Tuesday, November 27, 2007

hard work

Today my students took a quiz, read their novel silently and took notes, and browsed books and stationary at our school book fair during the 41 minute period.  Tomorrow I will attend a local reading conference, and the guidance counselor will lead an activity in my classes.  I think about the rest of the week - graphic novel lesson (continued from 2 weeks ago) Thursday, then nonfiction SSR (sustained silent reading) Friday - and the week's done.

I feel twinges of guilt that I'm not working harder this week.  Then I think, why should I work harder?  I'm not the one trying to pass 7th grade.  You teachers know what I'm talking about - something's WRONG when the teacher works harder than the student.

Teaching my curriculum is not hard work.  It's engaging, creative, challenging, trying, rewarding, worrisome, etc.  But it's not hard work.  Helping kids make friends is hard work.  That's been gnawing away at the back of my mind ever since last week's parent conferences.  We all know what to say and do when students have academic struggles - organize, work harder, study, encourage, reward, consequence, blah blah blah.  But what do we adults do when students have trouble making friends?  And I don't mean "the right crowd" - I mean FRIENDS.

There are over 1300 students in my school - grades 6, 7, and 8.  I think a quarter of them pass through my hallway each day.  I teach 97 students (added a new student today!) each day, for 41 minutes each, in groups of about 20.  The average 7th grader attends 6 or 7 different classes each day.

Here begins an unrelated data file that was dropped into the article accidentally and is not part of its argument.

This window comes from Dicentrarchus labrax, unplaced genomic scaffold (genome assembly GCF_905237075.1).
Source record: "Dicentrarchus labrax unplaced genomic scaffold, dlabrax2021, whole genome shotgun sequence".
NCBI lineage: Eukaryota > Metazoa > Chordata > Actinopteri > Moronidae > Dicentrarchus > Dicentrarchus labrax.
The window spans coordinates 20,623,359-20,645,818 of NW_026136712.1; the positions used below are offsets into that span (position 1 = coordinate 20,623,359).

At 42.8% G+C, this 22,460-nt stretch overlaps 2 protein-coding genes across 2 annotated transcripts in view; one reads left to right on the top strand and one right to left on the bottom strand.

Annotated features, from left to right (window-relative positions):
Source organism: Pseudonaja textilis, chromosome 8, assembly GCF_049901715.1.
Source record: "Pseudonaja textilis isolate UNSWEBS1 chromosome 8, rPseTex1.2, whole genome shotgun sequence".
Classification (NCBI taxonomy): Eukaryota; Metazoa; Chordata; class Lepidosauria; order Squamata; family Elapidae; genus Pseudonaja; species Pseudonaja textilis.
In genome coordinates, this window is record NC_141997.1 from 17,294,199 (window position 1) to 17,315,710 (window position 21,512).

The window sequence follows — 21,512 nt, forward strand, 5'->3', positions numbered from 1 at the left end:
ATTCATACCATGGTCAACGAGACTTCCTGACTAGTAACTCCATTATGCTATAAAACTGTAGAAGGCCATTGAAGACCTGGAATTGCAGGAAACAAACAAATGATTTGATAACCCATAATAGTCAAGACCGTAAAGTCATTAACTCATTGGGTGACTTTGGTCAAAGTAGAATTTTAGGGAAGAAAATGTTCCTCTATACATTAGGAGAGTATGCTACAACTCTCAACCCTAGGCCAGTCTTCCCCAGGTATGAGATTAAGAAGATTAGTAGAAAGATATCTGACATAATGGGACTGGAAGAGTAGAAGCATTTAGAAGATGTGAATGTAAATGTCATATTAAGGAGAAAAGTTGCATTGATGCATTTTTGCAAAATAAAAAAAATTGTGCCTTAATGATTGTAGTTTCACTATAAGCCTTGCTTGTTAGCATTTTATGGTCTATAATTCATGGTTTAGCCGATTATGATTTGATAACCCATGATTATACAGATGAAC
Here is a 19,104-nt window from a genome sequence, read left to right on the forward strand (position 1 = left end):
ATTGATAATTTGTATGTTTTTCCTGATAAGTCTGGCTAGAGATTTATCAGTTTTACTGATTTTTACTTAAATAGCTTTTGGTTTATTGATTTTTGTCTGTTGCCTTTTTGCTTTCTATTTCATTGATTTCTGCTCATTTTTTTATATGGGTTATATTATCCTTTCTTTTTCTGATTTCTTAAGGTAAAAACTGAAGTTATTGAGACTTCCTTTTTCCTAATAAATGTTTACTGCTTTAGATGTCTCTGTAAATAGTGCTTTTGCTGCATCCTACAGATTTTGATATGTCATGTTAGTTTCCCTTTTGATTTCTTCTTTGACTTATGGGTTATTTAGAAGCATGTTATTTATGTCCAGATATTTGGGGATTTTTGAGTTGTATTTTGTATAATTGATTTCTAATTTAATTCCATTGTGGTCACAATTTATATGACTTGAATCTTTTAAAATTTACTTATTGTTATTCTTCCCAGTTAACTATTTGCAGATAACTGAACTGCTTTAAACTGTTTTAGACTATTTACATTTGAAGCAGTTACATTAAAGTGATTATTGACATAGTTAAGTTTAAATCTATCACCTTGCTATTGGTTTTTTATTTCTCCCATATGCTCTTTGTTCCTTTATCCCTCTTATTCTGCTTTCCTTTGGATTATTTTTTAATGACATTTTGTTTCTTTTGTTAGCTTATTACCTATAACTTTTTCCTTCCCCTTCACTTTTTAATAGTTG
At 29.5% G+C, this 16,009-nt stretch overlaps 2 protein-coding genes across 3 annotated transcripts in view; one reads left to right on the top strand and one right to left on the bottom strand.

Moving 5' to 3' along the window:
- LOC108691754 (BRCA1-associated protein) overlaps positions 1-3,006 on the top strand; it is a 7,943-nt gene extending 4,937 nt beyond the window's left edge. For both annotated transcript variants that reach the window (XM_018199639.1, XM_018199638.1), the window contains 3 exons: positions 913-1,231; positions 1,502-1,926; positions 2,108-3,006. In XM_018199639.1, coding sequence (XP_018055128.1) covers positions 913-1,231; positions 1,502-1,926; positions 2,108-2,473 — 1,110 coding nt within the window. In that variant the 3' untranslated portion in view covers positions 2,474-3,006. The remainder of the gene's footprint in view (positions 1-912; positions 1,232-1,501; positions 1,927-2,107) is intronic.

The New York State Learning Standards for English Language Arts includes "reading, writing, listening, and speaking for social interaction".  That's why my subject is crazy and wonderful at the same time.  I should and I can and I do create opportunities for students to make friends, but so far, it's the hardest part of my job.

4 comments:

Frumteacher said...

You're right, helping students in establishing social contacts or preventing bullying is extremely hard. My main goal righ now is to make students feel safe in my room, so that they feel they can come in whenever they like, and talk to me about anything they want. The next step is to help them solve challenges and problems they face, but it's not easy at all...

Natalie said...

Holy cow. 97!? I have 60!

This post made me feel very grateful for my grade. We're generally nice.

I never thought the teachers noticed that sort of thing. It makes me happy when I realize they're looking out for us! Of course, they only show it with schoolwork, and when some one feels sick. Good luck!

roller coaster teacher said...

Frum - you're right. Making friends is just one of many different challenges teens face that have no easy solutions. But that's life, right? No one hands us adults any easy answers either.

Natalie - last 2 teams I taught were groups of 120, so this team is small in comparison, no joke. I know students don't think teachers notice or care about the social stuff, so I think it makes a difference when the teacher says something, even if the teacher can't solve the problem.

jenamoured said...

my students can be so rotten sometimes, so when there are certain kids who have trouble making social connections, i don't know what to do! it's very very tough.

ps- yesterday B, a student, came to me, gave me a hug, and said, "Thanks, Ms. H, for making class fun. I never liked language arts before."

yes! personal victory!